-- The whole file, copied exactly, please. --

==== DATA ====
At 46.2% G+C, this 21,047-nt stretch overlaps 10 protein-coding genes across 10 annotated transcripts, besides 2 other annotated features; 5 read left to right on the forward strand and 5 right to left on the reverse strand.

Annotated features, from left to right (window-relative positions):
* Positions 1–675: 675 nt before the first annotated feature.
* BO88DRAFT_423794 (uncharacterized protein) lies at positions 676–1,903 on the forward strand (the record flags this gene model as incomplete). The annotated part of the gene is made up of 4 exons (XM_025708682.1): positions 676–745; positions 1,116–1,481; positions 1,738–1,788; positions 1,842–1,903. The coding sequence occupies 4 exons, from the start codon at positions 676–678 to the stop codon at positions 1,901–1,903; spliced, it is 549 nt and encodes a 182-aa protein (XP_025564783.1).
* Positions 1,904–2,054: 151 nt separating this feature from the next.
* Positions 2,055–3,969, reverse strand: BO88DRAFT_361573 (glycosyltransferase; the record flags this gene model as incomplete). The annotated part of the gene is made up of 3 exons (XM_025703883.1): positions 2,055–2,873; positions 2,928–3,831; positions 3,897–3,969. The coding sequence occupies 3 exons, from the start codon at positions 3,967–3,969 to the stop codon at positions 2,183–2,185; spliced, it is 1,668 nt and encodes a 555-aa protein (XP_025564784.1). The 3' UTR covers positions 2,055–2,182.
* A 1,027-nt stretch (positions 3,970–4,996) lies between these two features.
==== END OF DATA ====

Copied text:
At 46.2% G+C, this 21,047-nt stretch overlaps 10 protein-coding genes across 10 annotated transcripts, besides 2 other annotated features; 5 read left to right on the forward strand and 5 right to left on the reverse strand.

Annotated features, from left to right (window-relative positions):
* Positions 1–675: 675 nt before the first annotated feature.
* BO88DRAFT_423794 (uncharacterized protein) lies at positions 676–1,903 on the forward strand (the record flags this gene model as incomplete). The annotated part of the gene is made up of 4 exons (XM_025708682.1): positions 676–745; positions 1,116–1,481; positions 1,738–1,788; positions 1,842–1,903. The coding sequence occupies 4 exons, from the start codon at positions 676–678 to the stop codon at positions 1,901–1,903; spliced, it is 549 nt and encodes a 182-aa protein (XP_025564783.1).
* Positions 1,904–2,054: 151 nt separating this feature from the next.
* Positions 2,055–3,969, reverse strand: BO88DRAFT_361573 (glycosyltransferase; the record flags this gene model as incomplete). The annotated part of the gene is made up of 3 exons (XM_025703883.1): positions 2,055–2,873; positions 2,928–3,831; positions 3,897–3,969. The coding sequence occupies 3 exons, from the start codon at positions 3,967–3,969 to the stop codon at positions 2,183–2,185; spliced, it is 1,668 nt and encodes a 555-aa protein (XP_025564784.1). The 3' UTR covers positions 2,055–2,182.
* A 1,027-nt stretch (positions 3,970–4,996) lies between these two features.